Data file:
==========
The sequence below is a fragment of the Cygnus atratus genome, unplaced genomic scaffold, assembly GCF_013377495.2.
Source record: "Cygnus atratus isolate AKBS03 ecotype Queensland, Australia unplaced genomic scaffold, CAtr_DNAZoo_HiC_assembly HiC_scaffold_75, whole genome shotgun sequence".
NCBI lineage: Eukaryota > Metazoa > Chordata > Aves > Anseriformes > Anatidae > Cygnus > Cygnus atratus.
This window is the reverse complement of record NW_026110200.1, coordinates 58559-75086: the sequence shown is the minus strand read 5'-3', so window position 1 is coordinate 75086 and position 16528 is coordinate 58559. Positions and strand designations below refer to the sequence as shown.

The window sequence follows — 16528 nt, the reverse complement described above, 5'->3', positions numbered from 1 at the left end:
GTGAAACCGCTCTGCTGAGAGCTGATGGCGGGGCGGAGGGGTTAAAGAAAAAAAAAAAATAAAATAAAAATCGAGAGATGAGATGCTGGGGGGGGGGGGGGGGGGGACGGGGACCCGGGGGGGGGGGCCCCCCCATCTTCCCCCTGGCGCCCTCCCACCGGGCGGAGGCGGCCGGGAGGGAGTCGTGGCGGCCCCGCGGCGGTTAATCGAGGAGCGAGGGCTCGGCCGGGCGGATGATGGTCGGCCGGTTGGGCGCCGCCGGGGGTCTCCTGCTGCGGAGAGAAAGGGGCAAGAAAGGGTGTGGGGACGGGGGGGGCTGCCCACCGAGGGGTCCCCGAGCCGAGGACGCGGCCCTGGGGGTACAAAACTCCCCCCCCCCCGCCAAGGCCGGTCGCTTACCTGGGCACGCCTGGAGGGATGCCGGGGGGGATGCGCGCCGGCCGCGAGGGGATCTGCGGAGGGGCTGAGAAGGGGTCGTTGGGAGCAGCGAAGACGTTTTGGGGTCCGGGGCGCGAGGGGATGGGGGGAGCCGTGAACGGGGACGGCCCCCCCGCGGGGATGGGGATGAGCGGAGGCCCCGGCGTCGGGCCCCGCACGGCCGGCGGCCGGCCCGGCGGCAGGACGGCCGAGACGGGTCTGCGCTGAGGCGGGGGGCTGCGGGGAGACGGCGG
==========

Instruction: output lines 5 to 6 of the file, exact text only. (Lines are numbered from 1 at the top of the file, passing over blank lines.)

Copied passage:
The window sequence follows — 16528 nt, the reverse complement described above, 5'->3', positions numbered from 1 at the left end:
GTGAAACCGCTCTGCTGAGAGCTGATGGCGGGGCGGAGGGGTTAAAGAAAAAAAAAAAATAAAATAAAAATCGAGAGATGAGATGCTGGGGGGGGGGGGGGGGGGGACGGGGACCCGGGGGGGGGGGCCCCCCCATCTTCCCCCTGGCGCCCTCCCACCGGGCGGAGGCGGCCGGGAGGGAGTCGTGGCGGCCCCGCGGCGGTTAATCGAGGAGCGAGGGCTCGGCCGGGCGGATGATGGTCGGCCGGTTGGGCGCCGCCGGGGGTCTCCTGCTGCGGAGAGAAAGGGGCAAGAAAGGGTGTGGGGACGGGGGGGGCTGCCCACCGAGGGGTCCCCGAGCCGAGGACGCGGCCCTGGGGGTACAAAACTCCCCCCCCCCCGCCAAGGCCGGTCGCTTACCTGGGCACGCCTGGAGGGATGCCGGGGGGGATGCGCGCCGGCCGCGAGGGGATCTGCGGAGGGGCTGAGAAGGGGTCGTTGGGAGCAGCGAAGACGTTTTGGGGTCCGGGGCGCGAGGGGATGGGGGGAGCCGTGAACGGGGACGGCCCCCCCGCGGGGATGGGGATGAGCGGAGGCCCCGGCGTCGGGCCCCGCACGGCCGGCGGCCGGCCCGGCGGCAGGACGGCCGAGACGGGTCTGCGCTGAGGCGGGGGGCTGCGGGGAGACGGCGG